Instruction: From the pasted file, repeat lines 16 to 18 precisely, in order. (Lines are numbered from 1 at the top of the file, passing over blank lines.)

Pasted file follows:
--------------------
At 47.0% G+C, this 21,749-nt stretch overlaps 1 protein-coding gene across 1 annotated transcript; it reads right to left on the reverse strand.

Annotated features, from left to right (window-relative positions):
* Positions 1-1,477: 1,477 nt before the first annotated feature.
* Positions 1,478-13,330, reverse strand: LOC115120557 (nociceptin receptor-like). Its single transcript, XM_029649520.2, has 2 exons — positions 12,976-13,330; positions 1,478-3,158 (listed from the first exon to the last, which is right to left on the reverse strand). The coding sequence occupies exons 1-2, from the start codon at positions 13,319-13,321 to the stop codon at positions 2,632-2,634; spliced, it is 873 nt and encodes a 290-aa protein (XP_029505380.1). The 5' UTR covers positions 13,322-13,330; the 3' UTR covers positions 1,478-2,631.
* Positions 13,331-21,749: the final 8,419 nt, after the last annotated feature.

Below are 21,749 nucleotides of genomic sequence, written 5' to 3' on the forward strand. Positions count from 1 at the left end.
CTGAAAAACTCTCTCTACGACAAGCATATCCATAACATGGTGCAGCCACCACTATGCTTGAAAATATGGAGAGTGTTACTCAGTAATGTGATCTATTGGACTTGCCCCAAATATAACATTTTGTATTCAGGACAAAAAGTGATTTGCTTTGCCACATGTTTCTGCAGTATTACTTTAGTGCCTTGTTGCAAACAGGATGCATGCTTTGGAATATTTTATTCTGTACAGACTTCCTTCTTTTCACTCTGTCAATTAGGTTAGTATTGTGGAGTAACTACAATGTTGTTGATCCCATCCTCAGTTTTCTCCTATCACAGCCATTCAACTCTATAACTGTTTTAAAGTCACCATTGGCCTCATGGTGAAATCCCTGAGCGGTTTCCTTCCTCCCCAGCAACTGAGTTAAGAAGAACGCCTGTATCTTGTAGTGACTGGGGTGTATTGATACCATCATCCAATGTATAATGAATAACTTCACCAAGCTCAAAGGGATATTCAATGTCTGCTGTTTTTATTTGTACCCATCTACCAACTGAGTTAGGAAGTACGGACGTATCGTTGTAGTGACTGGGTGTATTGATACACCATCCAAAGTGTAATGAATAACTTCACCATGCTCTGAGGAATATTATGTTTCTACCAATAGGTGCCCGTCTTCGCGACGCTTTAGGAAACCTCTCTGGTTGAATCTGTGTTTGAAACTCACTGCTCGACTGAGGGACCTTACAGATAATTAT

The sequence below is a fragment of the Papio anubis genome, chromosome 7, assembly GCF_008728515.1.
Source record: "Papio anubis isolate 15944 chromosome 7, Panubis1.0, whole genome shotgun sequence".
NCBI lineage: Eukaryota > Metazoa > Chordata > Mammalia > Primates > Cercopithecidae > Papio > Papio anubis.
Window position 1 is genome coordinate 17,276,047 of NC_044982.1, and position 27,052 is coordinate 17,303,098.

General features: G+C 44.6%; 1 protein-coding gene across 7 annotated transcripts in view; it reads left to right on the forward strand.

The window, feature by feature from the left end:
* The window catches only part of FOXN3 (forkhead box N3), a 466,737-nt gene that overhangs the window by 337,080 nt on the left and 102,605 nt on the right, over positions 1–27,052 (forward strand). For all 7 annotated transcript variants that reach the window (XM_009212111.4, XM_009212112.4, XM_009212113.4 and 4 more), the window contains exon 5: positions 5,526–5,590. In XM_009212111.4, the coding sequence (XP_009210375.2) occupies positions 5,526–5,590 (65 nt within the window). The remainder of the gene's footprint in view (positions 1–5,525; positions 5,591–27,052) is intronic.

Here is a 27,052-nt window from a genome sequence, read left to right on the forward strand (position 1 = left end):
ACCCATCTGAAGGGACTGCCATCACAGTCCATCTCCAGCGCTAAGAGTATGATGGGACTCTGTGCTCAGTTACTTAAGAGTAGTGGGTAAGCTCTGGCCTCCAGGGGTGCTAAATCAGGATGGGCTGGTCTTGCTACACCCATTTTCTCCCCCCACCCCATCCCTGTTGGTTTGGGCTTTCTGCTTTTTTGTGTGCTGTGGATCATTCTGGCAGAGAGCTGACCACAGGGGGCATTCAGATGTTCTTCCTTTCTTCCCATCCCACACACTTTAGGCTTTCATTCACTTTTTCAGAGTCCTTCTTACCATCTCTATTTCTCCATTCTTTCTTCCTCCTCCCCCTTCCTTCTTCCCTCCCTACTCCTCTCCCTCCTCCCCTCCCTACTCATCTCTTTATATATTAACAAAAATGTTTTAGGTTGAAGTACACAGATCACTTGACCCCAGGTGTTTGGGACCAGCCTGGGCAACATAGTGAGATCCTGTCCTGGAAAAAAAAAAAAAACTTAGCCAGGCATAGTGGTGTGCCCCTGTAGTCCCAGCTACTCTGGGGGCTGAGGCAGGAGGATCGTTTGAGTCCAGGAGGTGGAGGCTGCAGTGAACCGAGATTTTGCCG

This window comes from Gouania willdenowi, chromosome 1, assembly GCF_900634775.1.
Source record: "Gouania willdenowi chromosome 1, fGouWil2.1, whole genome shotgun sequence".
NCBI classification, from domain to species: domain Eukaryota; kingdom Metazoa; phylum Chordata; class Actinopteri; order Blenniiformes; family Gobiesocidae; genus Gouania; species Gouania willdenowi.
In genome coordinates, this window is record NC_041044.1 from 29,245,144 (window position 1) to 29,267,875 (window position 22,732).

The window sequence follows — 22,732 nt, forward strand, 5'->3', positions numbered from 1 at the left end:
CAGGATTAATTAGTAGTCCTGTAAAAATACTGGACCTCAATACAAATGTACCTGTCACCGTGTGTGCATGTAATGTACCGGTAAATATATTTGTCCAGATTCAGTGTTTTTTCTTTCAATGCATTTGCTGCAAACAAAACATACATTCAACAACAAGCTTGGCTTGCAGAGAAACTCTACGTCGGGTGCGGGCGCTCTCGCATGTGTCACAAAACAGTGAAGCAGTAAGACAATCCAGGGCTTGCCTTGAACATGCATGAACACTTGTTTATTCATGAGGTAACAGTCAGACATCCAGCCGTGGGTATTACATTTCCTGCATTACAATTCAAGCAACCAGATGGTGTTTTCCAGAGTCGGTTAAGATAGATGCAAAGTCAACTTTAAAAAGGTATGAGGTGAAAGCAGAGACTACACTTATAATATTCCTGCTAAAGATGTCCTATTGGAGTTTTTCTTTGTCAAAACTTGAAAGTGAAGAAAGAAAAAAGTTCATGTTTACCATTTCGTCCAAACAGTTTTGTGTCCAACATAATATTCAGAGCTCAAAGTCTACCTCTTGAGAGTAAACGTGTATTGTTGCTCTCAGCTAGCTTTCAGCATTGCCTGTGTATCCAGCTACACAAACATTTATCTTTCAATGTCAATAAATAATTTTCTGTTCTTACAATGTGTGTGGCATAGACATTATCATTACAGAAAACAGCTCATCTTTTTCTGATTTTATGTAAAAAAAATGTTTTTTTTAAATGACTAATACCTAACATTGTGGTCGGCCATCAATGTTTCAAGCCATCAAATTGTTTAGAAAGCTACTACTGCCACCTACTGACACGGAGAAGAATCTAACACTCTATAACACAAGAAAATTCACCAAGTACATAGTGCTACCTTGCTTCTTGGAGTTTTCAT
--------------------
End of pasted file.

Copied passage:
ACCCATCTGAAGGGACTGCCATCACAGTCCATCTCCAGCGCTAAGAGTATGATGGGACTCTGTGCTCAGTTACTTAAGAGTAGTGGGTAAGCTCTGGCCTCCAGGGGTGCTAAATCAGGATGGGCTGGTCTTGCTACACCCATTTTCTCCCCCCACCCCATCCCTGTTGGTTTGGGCTTTCTGCTTTTTTGTGTGCTGTGGATCATTCTGGCAGAGAGCTGACCACAGGGGGCATTCAGATGTTCTTCCTTTCTTCCCATCCCACACACTTTAGGCTTTCATTCACTTTTTCAGAGTCCTTCTTACCATCTCTATTTCTCCATTCTTTCTTCCTCCTCCCCCTTCCTTCTTCCCTCCCTACTCCTCTCCCTCCTCCCCTCCCTACTCATCTCTTTATATATTAACAAAAATGTTTTAGGTTGAAGTACACAGATCACTTGACCCCAGGTGTTTGGGACCAGCCTGGGCAACATAGTGAGATCCTGTCCTGGAAAAAAAAAAAAAACTTAGCCAGGCATAGTGGTGTGCCCCTGTAGTCCCAGCTACTCTGGGGGCTGAGGCAGGAGGATCGTTTGAGTCCAGGAGGTGGAGGCTGCAGTGAACCGAGATTTTGCCG

This window comes from Gouania willdenowi, chromosome 1, assembly GCF_900634775.1.
Source record: "Gouania willdenowi chromosome 1, fGouWil2.1, whole genome shotgun sequence".